- freely available
Int. J. Environ. Res. Public Health 2010, 7(6), 2501-2513; doi:10.3390/ijerph7062501
Published: 10 June 2010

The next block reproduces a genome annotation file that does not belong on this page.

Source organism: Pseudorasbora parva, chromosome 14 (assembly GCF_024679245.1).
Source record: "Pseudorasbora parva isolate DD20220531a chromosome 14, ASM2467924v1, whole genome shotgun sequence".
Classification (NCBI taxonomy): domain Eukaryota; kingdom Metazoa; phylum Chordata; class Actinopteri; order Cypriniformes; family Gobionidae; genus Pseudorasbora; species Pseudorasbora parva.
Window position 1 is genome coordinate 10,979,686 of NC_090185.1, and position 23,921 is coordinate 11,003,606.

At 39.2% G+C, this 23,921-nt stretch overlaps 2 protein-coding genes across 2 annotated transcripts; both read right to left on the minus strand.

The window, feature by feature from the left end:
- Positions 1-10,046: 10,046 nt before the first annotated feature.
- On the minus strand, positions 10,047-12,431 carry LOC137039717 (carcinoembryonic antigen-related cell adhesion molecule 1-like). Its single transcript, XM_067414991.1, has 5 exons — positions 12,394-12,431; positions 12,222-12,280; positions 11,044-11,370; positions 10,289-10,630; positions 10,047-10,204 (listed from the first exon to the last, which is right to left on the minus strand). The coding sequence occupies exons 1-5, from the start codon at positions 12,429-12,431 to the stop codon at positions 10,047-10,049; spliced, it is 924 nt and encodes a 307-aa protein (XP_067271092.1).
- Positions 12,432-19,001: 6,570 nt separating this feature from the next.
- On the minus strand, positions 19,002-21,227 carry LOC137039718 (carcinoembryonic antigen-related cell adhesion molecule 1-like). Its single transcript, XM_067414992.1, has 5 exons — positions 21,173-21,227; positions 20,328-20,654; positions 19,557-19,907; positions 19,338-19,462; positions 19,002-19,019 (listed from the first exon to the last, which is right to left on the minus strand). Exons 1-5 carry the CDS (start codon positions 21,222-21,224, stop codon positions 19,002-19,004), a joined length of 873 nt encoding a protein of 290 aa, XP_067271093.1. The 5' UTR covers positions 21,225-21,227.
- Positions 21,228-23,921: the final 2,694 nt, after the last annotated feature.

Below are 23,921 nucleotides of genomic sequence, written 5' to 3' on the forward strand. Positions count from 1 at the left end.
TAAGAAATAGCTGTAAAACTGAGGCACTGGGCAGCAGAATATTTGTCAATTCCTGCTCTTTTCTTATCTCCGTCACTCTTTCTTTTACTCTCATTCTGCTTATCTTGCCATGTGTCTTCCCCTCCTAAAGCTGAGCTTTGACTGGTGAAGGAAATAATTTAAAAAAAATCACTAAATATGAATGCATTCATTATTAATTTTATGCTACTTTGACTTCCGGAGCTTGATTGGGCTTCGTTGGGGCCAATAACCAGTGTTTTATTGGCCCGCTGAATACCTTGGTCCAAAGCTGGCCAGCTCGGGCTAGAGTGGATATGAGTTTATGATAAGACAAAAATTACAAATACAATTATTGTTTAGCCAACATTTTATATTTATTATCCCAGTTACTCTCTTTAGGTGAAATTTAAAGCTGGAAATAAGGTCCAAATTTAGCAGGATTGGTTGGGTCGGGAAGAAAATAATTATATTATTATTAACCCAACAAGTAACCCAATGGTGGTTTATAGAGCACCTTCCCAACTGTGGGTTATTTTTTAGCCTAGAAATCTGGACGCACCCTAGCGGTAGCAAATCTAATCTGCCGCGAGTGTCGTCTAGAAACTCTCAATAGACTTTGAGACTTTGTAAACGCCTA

Abstract: Lead (Pb) levels were measured in roadside surface soils, dust particles and rain water samples from the urban cities of Enugu, Awka, Onitsha, Nnewi, Aba, Port Harcourt and Warri in Southern Nigeria in 2007 and 2008. Samples were collected during the dry season, while rain water samples were collected during the early rain (April–June), mid rain (July–August) and late rain seasons (September–October) for the two years. Soil samples were collected from traffic congested roads, dust was collected by tying a plastic basin on a pole 1.5 m above ground level and leaving it for 45 days. Rain samples were collected from three equidistant points. Samples were analyzed by AAS. The highest soil Pb of 120.00 ± 0.00 and 80.36 ± 0.00 mg/kg were reported in Onitsha for 2007 and 2008, respectively. Nnewi showed 33.40 ± 0.01 and 4,238.29 ± 0.00 mg/kg for 2007 and 2008. Aba had 22.56 ± 0.01 and 21.28 ± 0.00 mg/kg for 2007 and 2008. Higher concentrations were recorded for Nnewi and Port Harcourt in 2008 than in 2007. Enugu had more in 2007 while Awka had more in 2008. Dust Pb ranged from 0.13–0.49 mg/kg and 0.15–0.47 mg/kg for 2007 and 2008, respectively. Rain samples had the least Pb concentration, ranging from 0.103 ± 0.000 to 0.163 ± 0.046 mg/L. We may conclude that Nigerians are exposed to environmental Pb.